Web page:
Tuesday, November 29, 2011

Web Analytics in practice: your online analytics strategy – how to get started?

[This post is the third post of the Web analytics in practice series - practical posts on various topics based on my own daily experience – as a practitioner. It aims at providing tips, advices and examples that – I hope – may inspire and help you – whether you are a beginner or more experienced Web analyst]

In my view, the role of a Web analytics expert goes beyond than just implementing tags, reporting and analysing data. It is also his/her responsibility to develop the online analytics culture. In order to succeed in this perilous quest, he/she needs to have a strategy!

Ok it’s easier said than done. Everybody would agree that “all we need is a strategy” but practically, how do I define such strategy? Well, I don’t have the pretention to teach in a post how to create your strategy but at least, I would like to share with you some hints on how you can get started. Ready? So, let’s start first with the key aspects you should consider.

The critical factors for success
In Web analytics, the focus is too often on the technology, the tools and the data. “What?! There is something else?” you might think.  Of course there is! If you want to make Web analytics a successful practices (you know delivering insights, driving actions, adding business value and all), you must address the following factors:
  • Management & governance: Who does really care about Web analytics? Who’s managing it?  Just the analyst? A project manager? Top management level? Does anyone know where it is going? Governance is essential as it will unlock access to budget and resources, it will make changes in the organization (i.e. breaking silos) possible.

Tuesday, October 25, 2011

Web Analytics in practice: Using segmentation to drive insights and actions!

[This post is the second post of the Web analytics in practice series - practical posts on various topics based on my own daily experience – as a practitioner. It aims at providing tips, advices and examples that – I hope – may inspire and help you – whether you are a beginner or more experienced Web analyst]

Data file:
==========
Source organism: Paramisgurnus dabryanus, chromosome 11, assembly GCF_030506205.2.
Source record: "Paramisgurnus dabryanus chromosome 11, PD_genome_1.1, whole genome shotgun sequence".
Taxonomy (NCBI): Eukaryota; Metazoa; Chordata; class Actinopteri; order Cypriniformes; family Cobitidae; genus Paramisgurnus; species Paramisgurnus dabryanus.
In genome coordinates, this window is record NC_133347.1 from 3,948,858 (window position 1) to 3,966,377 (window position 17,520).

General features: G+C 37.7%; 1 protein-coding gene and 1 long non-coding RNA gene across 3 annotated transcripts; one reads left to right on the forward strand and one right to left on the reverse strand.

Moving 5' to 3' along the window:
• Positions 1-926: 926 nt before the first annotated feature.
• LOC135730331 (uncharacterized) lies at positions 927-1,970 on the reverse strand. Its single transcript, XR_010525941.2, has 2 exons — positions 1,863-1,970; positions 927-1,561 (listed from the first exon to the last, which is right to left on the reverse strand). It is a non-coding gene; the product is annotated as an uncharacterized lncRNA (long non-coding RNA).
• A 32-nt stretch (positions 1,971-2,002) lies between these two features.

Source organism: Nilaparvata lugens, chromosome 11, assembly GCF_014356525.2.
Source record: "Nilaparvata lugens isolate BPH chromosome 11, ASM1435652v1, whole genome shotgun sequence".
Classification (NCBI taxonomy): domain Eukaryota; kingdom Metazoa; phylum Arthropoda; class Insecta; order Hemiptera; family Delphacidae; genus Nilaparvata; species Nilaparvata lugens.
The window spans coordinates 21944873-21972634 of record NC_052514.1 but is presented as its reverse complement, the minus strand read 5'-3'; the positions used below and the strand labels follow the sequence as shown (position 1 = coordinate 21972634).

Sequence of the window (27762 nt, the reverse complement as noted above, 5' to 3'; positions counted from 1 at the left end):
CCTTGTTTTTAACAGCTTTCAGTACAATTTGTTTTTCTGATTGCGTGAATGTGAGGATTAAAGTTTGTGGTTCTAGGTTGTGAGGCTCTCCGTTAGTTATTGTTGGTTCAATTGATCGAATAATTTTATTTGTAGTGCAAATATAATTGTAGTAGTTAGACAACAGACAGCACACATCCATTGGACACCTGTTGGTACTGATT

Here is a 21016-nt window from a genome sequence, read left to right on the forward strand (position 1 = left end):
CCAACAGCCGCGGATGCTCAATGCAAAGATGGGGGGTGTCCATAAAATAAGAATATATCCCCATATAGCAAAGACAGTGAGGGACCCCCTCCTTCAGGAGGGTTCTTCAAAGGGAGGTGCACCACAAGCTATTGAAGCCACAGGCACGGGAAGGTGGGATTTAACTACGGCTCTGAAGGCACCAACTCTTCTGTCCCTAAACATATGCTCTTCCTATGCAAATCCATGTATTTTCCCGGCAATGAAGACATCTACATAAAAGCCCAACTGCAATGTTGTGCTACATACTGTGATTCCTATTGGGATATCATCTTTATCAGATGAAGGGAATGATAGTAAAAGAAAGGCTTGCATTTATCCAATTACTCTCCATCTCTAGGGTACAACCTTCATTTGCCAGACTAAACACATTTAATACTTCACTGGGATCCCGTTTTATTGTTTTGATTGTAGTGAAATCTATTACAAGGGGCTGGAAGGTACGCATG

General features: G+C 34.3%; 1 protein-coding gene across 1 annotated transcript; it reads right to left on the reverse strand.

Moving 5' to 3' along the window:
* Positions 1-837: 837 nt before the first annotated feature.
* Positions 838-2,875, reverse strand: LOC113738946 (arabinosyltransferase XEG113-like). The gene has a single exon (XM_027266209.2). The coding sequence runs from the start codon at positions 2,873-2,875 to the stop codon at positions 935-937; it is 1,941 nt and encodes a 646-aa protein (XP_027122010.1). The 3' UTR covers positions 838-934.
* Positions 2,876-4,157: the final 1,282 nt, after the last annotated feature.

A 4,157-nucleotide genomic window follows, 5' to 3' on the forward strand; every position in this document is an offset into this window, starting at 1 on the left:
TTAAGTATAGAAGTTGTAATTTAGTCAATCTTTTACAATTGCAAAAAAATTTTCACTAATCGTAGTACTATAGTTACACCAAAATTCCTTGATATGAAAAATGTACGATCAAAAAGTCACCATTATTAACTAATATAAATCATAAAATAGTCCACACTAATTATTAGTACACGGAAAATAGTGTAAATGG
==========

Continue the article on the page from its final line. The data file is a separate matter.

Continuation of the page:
If you really want to do true analytics then segmentation is essential. I like to think that if you are just looking at aggregated data, you are only doing reporting. If you want to do analysis, segmentation is the way to do as it leads to valuable insights that, in turn, will drive business actions.

While there are several “common” ways in segmenting online data – true segmentation requires putting in the effort to have a good understanding of your business (what does matter, key goals...) and to find your own meaningful segments. Such exercise will help you sharpen your business expertise - always a good thing.

In this post, I propose a step-by-step simple example (based on my own experience) to illustrate how to apply “standard” and context-related segments, to drive insights and the resulting actions.

The case: analysing the performance of a key landing page
(Disclaimer: for confidentiality purpose, actual figures and results have been modified but I have kept the general order of magnitude and the resulting learnings are true ones)

Thursday, September 29, 2011

Web Analytics in practice: Campaign tracking & offline advertising

[This post is the first post of a new series about Web analytics in practice. The idea is to write very practical posts on various topics based on my own daily experience – as a practitioner. It aims at providing simple tips, advices and examples that – I hope – may inspire and help you – whether you are a beginner or more experienced Web analyst]

We all know how to track online campaigns (banner, SEA, affiliates, social media...) – it has become quite a common practice (if not, you should better get started now!). It is really basic stuff.

However campaign tracking should not be limited to the online world. What about the offline activities that may drive traffic to the online channels? In this post I would like to cover two common offline sources that typically (should) bring traffic to your online properties: friendly  URL’s and Quick Response (QR) codes commonly used in offline ads.

Print ad's & short URL’s
It is very common to use short or dedicated URL’s in print ads (magazine, billboard, brochures...) that are (supposed to be) easy to type such as www.toyota.de/yaris or www.deutschebank.be/effecten (the latest was used in print ads in newspapers and displays). These short URL’s redirect you to specific online content (that often has a much “longer” not-so-friendly URLs).